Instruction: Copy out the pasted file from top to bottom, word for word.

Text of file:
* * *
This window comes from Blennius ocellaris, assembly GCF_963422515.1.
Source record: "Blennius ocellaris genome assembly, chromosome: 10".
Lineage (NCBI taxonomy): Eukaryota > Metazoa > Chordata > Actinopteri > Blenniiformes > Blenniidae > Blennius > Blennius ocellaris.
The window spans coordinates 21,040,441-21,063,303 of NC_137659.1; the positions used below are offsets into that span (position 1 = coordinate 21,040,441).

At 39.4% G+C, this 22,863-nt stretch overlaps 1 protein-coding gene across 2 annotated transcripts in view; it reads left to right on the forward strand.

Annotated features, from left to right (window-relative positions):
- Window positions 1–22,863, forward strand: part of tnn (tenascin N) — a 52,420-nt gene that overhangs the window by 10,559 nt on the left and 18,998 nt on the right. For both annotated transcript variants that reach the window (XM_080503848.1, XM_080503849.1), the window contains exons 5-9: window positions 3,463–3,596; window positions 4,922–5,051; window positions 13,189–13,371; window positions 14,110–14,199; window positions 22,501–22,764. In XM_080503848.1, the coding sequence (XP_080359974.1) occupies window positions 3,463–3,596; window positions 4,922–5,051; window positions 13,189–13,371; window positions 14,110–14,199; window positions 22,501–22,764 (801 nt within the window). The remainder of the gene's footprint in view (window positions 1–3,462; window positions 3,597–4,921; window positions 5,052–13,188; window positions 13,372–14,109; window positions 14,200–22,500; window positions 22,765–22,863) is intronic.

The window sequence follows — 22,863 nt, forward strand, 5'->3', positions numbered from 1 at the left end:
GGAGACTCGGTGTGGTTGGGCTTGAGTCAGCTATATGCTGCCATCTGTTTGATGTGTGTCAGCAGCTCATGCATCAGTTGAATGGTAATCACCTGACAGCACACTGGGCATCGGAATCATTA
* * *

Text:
This window comes from Blennius ocellaris, assembly GCF_963422515.1.
Source record: "Blennius ocellaris genome assembly, chromosome: 10".
Lineage (NCBI taxonomy): Eukaryota > Metazoa > Chordata > Actinopteri > Blenniiformes > Blenniidae > Blennius > Blennius ocellaris.
The window spans coordinates 21,040,441-21,063,303 of NC_137659.1; the positions used below are offsets into that span (position 1 = coordinate 21,040,441).

At 39.4% G+C, this 22,863-nt stretch overlaps 1 protein-coding gene across 2 annotated transcripts in view; it reads left to right on the forward strand.

Annotated features, from left to right (window-relative positions):
- Window positions 1–22,863, forward strand: part of tnn (tenascin N) — a 52,420-nt gene that overhangs the window by 10,559 nt on the left and 18,998 nt on the right. For both annotated transcript variants that reach the window (XM_080503848.1, XM_080503849.1), the window contains exons 5-9: window positions 3,463–3,596; window positions 4,922–5,051; window positions 13,189–13,371; window positions 14,110–14,199; window positions 22,501–22,764. In XM_080503848.1, the coding sequence (XP_080359974.1) occupies window positions 3,463–3,596; window positions 4,922–5,051; window positions 13,189–13,371; window positions 14,110–14,199; window positions 22,501–22,764 (801 nt within the window). The remainder of the gene's footprint in view (window positions 1–3,462; window positions 3,597–4,921; window positions 5,052–13,188; window positions 13,372–14,109; window positions 14,200–22,500; window positions 22,765–22,863) is intronic.

The window sequence follows — 22,863 nt, forward strand, 5'->3', positions numbered from 1 at the left end:
GGAGACTCGGTGTGGTTGGGCTTGAGTCAGCTATATGCTGCCATCTGTTTGATGTGTGTCAGCAGCTCATGCATCAGTTGAATGGTAATCACCTGACAGCACACTGGGCATCGGAATCATTA